Conner, Watson embrace roles with Steelers
PITTSBURGH — Terrell Watson has been there. James Conner, too.
The Pittsburgh Steelers running backs know what it’s like to have the ball in their hands on nearly every play, each carry serving as another body blow to a defense worn down from a long afternoon trying and failing to keep them in check.
In those moments during their prolific collegiate careers — Watson at Azuza Pacific, Conner at Pittsburgh — they never worried about the workload. Their only concern was the moment.
“I got the ball 40-some times in college,” Watson said. “They didn’t play ‘I’m going to keep him fresh for next week.’ No, we’re playing right now.”
It’s similar in the NFL. Only now Watson and Conner’s perspectives have changed. Instead of the ones doing the grinding, they’re the ones on the sideline trying to simply stay ready just in case All-Pro Le’Veon Bell needs a break, a rarity for a player on pace for more than 450 touches.
“I know what the situation was when they drafted me,” said Conner, taken in the third round last spring after setting an Atlantic Coast Conference record with 56 career touchdowns at Pitt. “(Bell) was going to be the man. I’m OK with that.”
So is Bell, though his production has put the first-place Steelers (6-2) in a bit of a tight spot. They are at their best when he’s the engine driving the offense. And yet there’s the lingering question how much is too much for a player who sat out most of an AFC championship game loss to New England after a groin injury flared up.
Bell insists he’s getting stronger as Pittsburgh prepares to start the second half of the season Sunday against Indianapolis (3-6). Still, he admits âI don’t need all the carries.ã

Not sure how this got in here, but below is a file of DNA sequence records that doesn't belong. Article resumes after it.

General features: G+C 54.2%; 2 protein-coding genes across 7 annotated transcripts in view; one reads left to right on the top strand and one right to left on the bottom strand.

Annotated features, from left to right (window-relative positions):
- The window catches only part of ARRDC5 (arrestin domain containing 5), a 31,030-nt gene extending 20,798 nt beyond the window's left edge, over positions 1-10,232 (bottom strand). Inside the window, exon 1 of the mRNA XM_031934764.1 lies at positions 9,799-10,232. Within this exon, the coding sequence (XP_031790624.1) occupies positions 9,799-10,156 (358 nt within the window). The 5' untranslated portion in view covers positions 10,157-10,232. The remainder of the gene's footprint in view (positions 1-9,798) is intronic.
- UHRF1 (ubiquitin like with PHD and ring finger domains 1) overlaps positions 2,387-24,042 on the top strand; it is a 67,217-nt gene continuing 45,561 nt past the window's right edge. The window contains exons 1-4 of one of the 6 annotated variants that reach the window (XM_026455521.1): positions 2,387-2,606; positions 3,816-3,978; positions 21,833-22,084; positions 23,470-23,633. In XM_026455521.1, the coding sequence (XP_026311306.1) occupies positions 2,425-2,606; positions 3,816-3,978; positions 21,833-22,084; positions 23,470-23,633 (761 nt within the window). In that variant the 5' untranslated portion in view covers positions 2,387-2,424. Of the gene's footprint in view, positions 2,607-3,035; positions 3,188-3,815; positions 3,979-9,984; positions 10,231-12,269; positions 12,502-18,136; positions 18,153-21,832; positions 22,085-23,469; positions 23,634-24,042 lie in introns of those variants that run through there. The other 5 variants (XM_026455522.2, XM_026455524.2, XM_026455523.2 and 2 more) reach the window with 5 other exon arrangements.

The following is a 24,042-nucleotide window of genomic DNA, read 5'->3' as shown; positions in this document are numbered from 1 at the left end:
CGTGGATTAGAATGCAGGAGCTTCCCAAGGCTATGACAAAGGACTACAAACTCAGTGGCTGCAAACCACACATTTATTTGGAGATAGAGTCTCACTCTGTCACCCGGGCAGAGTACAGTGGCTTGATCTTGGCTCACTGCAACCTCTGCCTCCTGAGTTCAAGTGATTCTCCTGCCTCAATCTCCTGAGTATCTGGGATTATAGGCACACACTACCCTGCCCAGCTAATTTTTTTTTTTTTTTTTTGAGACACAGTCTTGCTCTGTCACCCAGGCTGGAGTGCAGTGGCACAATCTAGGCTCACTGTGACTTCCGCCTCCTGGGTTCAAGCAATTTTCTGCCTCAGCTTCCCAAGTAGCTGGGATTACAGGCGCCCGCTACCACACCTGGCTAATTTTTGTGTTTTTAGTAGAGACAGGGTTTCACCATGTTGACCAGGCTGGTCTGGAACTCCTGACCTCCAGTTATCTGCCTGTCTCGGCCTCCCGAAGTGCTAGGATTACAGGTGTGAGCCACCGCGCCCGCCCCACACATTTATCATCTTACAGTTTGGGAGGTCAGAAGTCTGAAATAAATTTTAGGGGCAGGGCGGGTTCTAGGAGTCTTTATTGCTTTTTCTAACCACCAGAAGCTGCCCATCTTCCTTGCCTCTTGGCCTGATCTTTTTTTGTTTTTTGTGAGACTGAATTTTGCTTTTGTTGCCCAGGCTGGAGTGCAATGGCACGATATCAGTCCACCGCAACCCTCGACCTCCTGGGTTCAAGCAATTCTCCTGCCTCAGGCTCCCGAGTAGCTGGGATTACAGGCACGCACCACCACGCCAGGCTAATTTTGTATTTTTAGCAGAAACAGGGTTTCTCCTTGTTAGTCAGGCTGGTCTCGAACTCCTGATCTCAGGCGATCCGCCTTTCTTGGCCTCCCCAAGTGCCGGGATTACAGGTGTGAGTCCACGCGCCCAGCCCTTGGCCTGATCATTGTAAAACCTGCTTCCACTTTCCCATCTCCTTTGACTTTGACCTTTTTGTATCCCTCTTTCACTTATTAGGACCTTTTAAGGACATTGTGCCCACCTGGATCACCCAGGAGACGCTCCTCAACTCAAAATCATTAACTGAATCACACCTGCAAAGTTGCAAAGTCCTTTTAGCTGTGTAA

Maybe, but he’s pretty much getting them.
Bell has 229 touches through eight games. Conner has 18. Watson? Five. And while the coaching staff talks extensively about trying to find spots to give Bell a breather, they haven’t exactly gone to great lengths to give him one. Bell has been on the field for 90 percent of Pittsburgh’s offensive snaps. Conner and Watson? Eight percent, combined.
Hey, that’s business.
“You got to fulfill your role,” said the 240-pound Watson, who is used primarily in short-yardage situations and on special teams. “You got to understand what your role is. We all want to be the starting running back, but we all can’t. Like all coaches want to be head coaches but they all can’t be a head coach. Just do your job and when your number is called, you got to be ready for it.”
Part of the issue has little to do with lack of talent but lack of versatility and nuance. Bell isn’t only one of the best running backs in the league, he’s arguably the best pass-catching back since Hall of Famer Marshall Faulk was doing his thing with Kurt Warner and âThe Greatest Show on Turfã Rams around the turn of the millennium.
Oh, and Bell is effective picking up the blitz, a part of Conner’s game that remains a work in progress, though quarterback Ben Roethlisberger can see the growth.
“He’s more comfortable, less questions,” Roethlisberger said. “I can look at him and ask him, ‘Are you good?’ and ‘Got it.’ Obviously that’s good. He’ll continue to push himself to want to be better, whether that’s running the ball, pass blocking, running routes. … I’m just pleased he keeps taking steps forward.”
Don’t expect Conner to pipe up asking for the ball. Yes, it’s a little weird for a player who averaged 17 carries a game while starring for the Panthers to take on a secondary role. Considering he’s on a team with Super Bowl aspirations and the guy ahead of him on the depth chart is having an MVP-type season, there are far worse problems to have. So he and Watson will continue to work, listen, learn and wait.